It was the off-road Trophy Trucks and Buggies that race in the North American Baja 1000 that spawned the original Ford Performance F-150 Raptor, and which in turn inspired development of the smaller Ranger Raptor, but there’s plenty of Aussie ingenuity under the hood of our own predatory ute.
Headed up by Ford Asia Pacific, using engineers and designers based at the blue oval’s Broadmeadows base, the team worked on the Ranger since its creation and naturally know how demanding our outback roads can be.
So what better place to test the blue oval’s ground-breaking ute than out on the baking hot red dirt of the Northern Territory.
This isn’t a ute for wading through rivers or climbing over rocks (although it can do that if you choose), instead the Raptor has been designed with sand dunes in mind, so much so it has a specific ‘Baja’ setting in the drive mode selection. That means going fast off-road, with a twin-turbo engine and racing-spec shock absorbers to soak up bumps and even jumps.
Before we go on, it’s probably best to get the bad news out of the way early and deal with the price. Because at $74,990 (plus on-road costs) the Raptor isn’t a cheap ute. It costs more than $11,000 over the previous range-topping Ranger, the Wildtrak.
Of course there are some very major upgrades to make the Raptor special enough to justify the price increase.
Beyond the new 2.0-litre four-cylinder twin-turbo diesel engine (which will be an option in the 2019 Ranger Wildtrak and XLT), the Raptor gets specially engineered and race-inspired Fox shock absorbers, a wider track and chunkier BF Goodrich tyres wrapped around unique 17-inch alloy wheels. All these new elements are housed in a overhauled body that includes a new-look front grille with a bold ‘FORD’ insert, reprofiled bumpers, flared wheel arches and magnesium side steps.
Unfortunately, despite it sitting at the top of the Ranger line up, the Raptor misses out on key safety equipment including autonomous emergency braking, forward collision warning, blind spot monitoring and active cruise control. The company’s engineers promise they will be added in the near-future but didn’t give a more detailed timeline - so it may be worthwhile waiting on your order.
Another piece of bad news is you’ll have to be patient, as the Raptor won’t hit Ford showrooms until October. That means it’s too early for details about ownership costs.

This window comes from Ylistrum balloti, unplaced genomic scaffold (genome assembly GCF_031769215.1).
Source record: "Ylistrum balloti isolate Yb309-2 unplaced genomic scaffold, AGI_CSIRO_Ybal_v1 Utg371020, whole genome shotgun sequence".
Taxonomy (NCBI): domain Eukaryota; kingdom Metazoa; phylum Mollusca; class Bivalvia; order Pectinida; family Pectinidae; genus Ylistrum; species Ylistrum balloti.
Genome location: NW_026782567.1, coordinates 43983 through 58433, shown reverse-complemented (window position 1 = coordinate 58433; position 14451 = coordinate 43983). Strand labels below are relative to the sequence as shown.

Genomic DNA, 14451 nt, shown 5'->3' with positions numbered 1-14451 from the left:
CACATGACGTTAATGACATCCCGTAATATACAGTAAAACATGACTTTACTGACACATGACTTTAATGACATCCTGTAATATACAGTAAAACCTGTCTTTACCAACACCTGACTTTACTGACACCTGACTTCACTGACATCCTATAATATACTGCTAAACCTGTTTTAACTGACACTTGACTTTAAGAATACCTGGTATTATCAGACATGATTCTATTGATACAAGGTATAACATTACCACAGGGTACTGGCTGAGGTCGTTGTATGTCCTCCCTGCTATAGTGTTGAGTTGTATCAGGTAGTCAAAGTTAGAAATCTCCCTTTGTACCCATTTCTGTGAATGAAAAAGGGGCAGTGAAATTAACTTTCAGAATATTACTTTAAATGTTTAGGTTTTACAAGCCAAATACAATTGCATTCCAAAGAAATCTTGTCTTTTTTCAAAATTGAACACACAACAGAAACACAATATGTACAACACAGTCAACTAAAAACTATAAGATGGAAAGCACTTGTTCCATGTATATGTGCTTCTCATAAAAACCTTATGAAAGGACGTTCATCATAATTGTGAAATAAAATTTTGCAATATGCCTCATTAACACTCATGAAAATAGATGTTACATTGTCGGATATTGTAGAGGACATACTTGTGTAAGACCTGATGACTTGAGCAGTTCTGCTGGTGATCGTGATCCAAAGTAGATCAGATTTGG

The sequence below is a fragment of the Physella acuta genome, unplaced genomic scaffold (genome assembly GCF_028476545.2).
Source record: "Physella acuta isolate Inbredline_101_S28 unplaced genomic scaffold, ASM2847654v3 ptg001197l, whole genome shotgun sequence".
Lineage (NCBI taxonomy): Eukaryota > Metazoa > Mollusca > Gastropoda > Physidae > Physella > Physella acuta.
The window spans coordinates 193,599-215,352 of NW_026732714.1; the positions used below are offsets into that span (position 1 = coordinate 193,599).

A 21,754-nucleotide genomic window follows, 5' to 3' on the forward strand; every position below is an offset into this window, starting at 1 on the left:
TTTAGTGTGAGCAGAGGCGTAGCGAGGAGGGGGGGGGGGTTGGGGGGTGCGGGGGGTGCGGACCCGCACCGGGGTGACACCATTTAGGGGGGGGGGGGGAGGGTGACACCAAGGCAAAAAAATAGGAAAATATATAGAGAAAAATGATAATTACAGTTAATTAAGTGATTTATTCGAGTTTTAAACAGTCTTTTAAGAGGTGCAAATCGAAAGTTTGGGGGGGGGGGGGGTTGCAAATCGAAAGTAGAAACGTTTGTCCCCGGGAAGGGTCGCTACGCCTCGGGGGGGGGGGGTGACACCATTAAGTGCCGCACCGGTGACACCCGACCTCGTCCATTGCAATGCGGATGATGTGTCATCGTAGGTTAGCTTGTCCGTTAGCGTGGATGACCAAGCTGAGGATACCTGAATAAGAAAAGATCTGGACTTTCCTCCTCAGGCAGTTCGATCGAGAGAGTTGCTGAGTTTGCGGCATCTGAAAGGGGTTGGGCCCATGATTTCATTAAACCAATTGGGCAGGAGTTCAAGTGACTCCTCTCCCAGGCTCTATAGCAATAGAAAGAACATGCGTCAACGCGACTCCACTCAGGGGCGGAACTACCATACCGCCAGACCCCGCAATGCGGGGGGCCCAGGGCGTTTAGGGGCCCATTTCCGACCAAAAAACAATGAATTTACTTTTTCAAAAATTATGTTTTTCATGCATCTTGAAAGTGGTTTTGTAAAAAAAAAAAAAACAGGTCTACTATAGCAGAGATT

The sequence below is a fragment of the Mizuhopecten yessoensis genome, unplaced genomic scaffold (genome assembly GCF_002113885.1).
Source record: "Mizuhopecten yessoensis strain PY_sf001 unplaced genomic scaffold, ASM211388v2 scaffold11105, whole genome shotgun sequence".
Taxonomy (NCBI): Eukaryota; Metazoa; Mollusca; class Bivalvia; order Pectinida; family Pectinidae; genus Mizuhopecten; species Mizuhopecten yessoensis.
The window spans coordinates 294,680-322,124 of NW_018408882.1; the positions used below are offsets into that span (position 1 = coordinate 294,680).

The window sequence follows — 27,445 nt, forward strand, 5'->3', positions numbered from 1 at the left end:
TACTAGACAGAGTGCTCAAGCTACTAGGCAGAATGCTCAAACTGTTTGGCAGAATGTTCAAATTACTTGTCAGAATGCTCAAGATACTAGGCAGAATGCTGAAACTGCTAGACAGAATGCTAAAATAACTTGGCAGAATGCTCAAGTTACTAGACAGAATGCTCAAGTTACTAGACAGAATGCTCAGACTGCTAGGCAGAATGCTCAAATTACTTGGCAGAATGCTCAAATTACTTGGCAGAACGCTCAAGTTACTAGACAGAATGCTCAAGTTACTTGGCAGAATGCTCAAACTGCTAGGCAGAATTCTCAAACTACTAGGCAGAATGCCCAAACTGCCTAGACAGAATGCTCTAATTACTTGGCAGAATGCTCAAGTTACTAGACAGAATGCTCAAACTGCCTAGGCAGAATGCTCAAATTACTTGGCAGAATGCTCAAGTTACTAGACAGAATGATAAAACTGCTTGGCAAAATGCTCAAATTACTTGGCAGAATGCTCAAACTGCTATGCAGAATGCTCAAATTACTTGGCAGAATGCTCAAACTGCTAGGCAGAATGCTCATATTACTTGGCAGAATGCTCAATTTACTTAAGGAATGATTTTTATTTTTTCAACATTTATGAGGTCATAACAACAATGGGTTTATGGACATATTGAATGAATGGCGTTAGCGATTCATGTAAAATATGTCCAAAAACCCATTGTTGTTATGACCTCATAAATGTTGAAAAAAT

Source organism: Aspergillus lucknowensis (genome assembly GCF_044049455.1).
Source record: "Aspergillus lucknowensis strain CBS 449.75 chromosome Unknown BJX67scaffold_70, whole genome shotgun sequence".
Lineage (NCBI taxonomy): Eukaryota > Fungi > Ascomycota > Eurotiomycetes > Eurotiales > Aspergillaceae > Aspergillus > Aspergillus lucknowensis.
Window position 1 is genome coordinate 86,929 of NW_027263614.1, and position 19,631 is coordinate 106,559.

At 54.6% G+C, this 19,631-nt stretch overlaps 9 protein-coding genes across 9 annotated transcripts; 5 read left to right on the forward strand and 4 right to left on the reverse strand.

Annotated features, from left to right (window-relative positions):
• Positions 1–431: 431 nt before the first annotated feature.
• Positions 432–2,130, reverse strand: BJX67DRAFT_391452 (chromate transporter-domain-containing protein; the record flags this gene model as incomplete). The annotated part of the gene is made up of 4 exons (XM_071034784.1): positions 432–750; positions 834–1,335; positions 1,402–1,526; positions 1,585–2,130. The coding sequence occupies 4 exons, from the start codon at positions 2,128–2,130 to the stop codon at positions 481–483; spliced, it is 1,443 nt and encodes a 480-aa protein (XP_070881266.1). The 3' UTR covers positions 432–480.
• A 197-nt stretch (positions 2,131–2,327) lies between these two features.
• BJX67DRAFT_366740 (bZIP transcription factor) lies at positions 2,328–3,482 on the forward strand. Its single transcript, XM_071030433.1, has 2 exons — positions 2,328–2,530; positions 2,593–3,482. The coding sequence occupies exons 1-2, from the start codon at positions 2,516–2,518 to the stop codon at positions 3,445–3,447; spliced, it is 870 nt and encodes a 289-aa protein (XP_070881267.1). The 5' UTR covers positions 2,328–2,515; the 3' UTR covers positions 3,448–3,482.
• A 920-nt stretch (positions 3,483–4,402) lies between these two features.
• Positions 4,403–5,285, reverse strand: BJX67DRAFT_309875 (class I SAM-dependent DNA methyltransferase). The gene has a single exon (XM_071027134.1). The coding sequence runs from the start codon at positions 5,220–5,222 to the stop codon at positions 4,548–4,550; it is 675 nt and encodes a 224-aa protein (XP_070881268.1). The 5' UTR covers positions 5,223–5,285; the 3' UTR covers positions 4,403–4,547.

But it will be covered by Ford's recently-introduced five-year, unlimited kilometre warranty and come with capped-price servicing, a loan car program when visiting the dealership and will be eligible for Ford's 'Second Car' scheme where owners can rent a Mustang for a fortnight each year at discounted rates.
THE INTERIOR | RATING: 3.0/5
Ford hasn’t just tweaked the hardware, it has also added some extra comfort and style to the Raptor’s arsenal. Inside there’s a new sports steering wheel with red centre markings and blue stitching throughout the cabin to lift the appearance.
But the rest is typical Ranger, with several 12-volt outlets, USB charging ports and good small item storage with a variety of shelves and pockets.
Also new inside, the ‘Performance’ seats have extra side bolstering and trimmed in ‘technical suede’ which looks and feels perfectly suited to the character of the car - leather would have been out-of-place. They work well too, offering good comfort even on the rocky and rutted roads we tackled in the Raptor.
Rear space is good too for a dual-cab ute, with enough room for two adults to sit comfortably or squeeze in a third in the middle.
While the Raptor sits 50mm higher off the ground for better clearance, the addition of the magnesium side steps not only helps the aesthetics but also makes it easy to climb aboard by providing a stable leg-up.
ON THE ROAD | RATING: 4.0/5